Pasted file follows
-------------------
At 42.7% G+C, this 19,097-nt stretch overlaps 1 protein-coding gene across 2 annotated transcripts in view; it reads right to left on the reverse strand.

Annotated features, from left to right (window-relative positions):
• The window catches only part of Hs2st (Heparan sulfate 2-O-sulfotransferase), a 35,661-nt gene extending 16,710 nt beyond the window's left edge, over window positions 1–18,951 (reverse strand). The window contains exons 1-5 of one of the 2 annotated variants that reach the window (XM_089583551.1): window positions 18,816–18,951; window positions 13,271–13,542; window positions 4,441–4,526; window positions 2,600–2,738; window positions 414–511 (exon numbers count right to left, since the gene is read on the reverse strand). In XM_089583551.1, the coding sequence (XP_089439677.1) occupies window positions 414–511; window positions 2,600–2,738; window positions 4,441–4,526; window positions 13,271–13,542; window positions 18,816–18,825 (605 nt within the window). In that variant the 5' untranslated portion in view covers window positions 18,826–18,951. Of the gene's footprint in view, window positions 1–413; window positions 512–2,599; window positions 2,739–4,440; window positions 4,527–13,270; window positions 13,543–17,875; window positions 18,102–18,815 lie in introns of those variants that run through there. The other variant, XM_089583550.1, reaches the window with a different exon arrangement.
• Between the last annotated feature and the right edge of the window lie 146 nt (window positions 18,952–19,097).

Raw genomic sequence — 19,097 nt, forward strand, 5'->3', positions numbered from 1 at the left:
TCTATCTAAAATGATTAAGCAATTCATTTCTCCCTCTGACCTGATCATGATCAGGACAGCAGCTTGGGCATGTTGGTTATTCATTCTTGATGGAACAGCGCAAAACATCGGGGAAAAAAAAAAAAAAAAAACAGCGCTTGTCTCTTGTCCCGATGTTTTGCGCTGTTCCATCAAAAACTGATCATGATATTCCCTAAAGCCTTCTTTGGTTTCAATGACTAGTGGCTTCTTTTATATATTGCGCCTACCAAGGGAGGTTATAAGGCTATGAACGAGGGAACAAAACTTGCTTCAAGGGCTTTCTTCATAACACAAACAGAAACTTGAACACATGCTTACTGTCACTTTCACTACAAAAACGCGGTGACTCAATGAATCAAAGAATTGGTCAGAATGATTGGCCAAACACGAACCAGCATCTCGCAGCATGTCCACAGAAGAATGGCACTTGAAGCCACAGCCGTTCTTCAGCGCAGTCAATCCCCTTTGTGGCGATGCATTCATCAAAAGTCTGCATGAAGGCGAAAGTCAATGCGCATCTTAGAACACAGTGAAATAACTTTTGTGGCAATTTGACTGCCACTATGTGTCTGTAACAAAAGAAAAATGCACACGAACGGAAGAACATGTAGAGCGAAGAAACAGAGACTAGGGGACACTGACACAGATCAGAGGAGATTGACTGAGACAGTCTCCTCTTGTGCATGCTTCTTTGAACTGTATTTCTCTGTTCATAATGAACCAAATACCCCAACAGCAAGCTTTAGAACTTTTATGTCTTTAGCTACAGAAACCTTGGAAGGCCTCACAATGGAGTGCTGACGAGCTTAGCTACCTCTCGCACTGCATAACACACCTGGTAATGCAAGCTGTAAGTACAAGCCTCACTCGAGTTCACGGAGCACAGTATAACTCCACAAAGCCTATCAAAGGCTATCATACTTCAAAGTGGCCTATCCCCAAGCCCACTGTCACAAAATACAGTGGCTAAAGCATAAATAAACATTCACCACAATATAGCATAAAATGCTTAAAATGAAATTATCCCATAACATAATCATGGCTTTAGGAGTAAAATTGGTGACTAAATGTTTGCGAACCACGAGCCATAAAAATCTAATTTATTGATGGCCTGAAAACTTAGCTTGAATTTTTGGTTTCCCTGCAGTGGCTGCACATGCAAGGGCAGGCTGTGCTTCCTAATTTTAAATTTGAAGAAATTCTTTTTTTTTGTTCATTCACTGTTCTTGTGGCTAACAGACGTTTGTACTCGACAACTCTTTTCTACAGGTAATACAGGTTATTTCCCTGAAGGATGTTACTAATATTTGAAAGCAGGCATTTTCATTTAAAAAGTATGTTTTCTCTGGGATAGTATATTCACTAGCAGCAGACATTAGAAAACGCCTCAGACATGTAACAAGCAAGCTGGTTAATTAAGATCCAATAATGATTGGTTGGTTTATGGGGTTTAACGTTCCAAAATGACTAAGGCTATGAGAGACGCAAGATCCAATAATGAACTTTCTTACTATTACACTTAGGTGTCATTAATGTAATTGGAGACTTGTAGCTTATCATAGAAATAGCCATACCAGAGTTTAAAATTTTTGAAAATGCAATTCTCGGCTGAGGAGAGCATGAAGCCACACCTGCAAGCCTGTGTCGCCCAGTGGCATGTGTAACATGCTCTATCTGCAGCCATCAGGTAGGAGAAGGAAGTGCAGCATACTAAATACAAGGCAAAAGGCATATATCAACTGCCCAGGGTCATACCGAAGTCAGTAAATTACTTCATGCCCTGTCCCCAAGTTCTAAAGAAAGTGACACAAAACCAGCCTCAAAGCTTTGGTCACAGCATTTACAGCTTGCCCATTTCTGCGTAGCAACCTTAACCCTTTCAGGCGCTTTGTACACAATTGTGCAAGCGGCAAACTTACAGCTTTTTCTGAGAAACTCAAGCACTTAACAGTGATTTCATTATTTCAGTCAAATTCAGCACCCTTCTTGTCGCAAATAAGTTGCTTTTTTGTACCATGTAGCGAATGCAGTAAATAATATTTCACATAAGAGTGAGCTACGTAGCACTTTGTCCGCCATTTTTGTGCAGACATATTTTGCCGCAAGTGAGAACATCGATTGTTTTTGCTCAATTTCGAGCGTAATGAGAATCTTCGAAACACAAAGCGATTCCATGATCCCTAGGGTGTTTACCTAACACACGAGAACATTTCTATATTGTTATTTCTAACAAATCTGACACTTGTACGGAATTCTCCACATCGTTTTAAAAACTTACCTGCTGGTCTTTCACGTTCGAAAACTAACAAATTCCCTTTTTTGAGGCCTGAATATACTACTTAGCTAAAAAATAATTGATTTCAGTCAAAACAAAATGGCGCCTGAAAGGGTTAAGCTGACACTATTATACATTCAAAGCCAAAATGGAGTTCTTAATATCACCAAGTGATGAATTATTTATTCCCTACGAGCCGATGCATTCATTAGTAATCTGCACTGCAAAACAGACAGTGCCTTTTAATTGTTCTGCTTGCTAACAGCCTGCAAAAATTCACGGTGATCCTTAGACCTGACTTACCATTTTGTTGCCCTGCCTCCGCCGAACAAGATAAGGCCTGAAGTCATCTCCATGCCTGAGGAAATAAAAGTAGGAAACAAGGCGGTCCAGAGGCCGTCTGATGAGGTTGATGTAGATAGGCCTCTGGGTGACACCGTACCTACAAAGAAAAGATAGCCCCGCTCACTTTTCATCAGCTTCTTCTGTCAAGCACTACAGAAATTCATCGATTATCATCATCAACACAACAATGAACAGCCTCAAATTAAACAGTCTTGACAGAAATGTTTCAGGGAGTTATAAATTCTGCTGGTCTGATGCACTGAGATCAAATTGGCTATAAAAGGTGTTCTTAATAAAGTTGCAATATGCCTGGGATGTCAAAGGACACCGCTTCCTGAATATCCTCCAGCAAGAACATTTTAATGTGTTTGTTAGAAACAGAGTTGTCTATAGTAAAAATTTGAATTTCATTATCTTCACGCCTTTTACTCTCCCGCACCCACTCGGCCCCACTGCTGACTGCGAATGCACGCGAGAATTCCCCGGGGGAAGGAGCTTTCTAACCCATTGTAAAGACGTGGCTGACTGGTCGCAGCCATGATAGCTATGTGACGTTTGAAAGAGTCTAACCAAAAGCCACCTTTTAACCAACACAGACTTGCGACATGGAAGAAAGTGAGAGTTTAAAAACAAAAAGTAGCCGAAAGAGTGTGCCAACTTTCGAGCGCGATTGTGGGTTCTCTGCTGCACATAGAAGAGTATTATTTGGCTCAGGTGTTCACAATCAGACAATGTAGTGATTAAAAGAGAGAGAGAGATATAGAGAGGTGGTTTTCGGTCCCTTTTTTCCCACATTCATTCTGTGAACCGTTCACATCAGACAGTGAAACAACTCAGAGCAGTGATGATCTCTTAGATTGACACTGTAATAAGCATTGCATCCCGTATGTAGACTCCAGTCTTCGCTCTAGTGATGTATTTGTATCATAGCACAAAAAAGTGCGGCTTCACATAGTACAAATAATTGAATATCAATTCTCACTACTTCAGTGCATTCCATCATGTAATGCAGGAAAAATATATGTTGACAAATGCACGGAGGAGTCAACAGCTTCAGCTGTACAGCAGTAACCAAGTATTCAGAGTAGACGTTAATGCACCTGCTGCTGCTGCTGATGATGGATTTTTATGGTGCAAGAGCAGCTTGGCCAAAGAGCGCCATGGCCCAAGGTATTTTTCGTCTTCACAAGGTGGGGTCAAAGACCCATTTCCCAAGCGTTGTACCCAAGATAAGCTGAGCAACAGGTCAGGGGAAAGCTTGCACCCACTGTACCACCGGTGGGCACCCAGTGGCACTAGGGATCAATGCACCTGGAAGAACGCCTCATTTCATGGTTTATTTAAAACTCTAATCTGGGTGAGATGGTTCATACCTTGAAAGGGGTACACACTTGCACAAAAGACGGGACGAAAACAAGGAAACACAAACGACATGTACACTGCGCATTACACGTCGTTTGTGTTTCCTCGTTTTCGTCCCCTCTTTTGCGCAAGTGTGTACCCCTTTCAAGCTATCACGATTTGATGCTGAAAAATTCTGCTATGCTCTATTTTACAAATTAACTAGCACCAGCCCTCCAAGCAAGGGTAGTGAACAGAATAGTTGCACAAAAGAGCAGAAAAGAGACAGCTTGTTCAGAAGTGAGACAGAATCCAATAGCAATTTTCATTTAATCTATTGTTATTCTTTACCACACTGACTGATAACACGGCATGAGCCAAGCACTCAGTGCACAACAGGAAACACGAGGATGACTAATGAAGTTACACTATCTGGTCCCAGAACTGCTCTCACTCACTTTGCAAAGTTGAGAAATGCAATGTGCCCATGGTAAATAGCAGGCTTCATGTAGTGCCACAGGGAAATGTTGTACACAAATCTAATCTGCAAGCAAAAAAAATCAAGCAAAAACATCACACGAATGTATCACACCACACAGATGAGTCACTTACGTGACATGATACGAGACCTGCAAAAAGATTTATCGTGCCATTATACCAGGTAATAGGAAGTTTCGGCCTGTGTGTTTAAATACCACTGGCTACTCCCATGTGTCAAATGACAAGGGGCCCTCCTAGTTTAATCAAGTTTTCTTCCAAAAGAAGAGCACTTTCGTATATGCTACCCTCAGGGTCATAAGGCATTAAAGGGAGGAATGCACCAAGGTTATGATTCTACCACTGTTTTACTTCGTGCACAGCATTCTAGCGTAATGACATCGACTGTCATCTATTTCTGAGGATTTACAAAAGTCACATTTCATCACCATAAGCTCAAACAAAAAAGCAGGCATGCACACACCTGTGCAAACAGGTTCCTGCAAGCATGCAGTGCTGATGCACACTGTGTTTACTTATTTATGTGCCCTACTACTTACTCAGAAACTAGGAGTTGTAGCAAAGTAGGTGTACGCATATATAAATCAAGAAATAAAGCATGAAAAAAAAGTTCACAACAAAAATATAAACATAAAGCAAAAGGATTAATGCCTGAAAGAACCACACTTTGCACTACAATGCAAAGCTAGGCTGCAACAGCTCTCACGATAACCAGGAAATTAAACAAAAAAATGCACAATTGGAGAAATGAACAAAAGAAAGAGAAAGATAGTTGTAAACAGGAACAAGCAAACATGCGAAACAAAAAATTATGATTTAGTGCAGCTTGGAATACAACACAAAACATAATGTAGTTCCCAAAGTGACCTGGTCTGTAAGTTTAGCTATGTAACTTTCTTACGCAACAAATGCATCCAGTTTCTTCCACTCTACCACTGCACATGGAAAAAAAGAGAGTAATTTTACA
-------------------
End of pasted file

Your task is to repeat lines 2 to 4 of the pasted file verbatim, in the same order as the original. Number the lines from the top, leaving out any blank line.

Annotated features, from left to right (window-relative positions):
• The window catches only part of Hs2st (Heparan sulfate 2-O-sulfotransferase), a 35,661-nt gene extending 16,710 nt beyond the window's left edge, over window positions 1–18,951 (reverse strand). The window contains exons 1-5 of one of the 2 annotated variants that reach the window (XM_089583551.1): window positions 18,816–18,951; window positions 13,271–13,542; window positions 4,441–4,526; window positions 2,600–2,738; window positions 414–511 (exon numbers count right to left, since the gene is read on the reverse strand). In XM_089583551.1, the coding sequence (XP_089439677.1) occupies window positions 414–511; window positions 2,600–2,738; window positions 4,441–4,526; window positions 13,271–13,542; window positions 18,816–18,825 (605 nt within the window). In that variant the 5' untranslated portion in view covers window positions 18,826–18,951. Of the gene's footprint in view, window positions 1–413; window positions 512–2,599; window positions 2,739–4,440; window positions 4,527–13,270; window positions 13,543–17,875; window positions 18,102–18,815 lie in introns of those variants that run through there. The other variant, XM_089583550.1, reaches the window with a different exon arrangement.
• Between the last annotated feature and the right edge of the window lie 146 nt (window positions 18,952–19,097).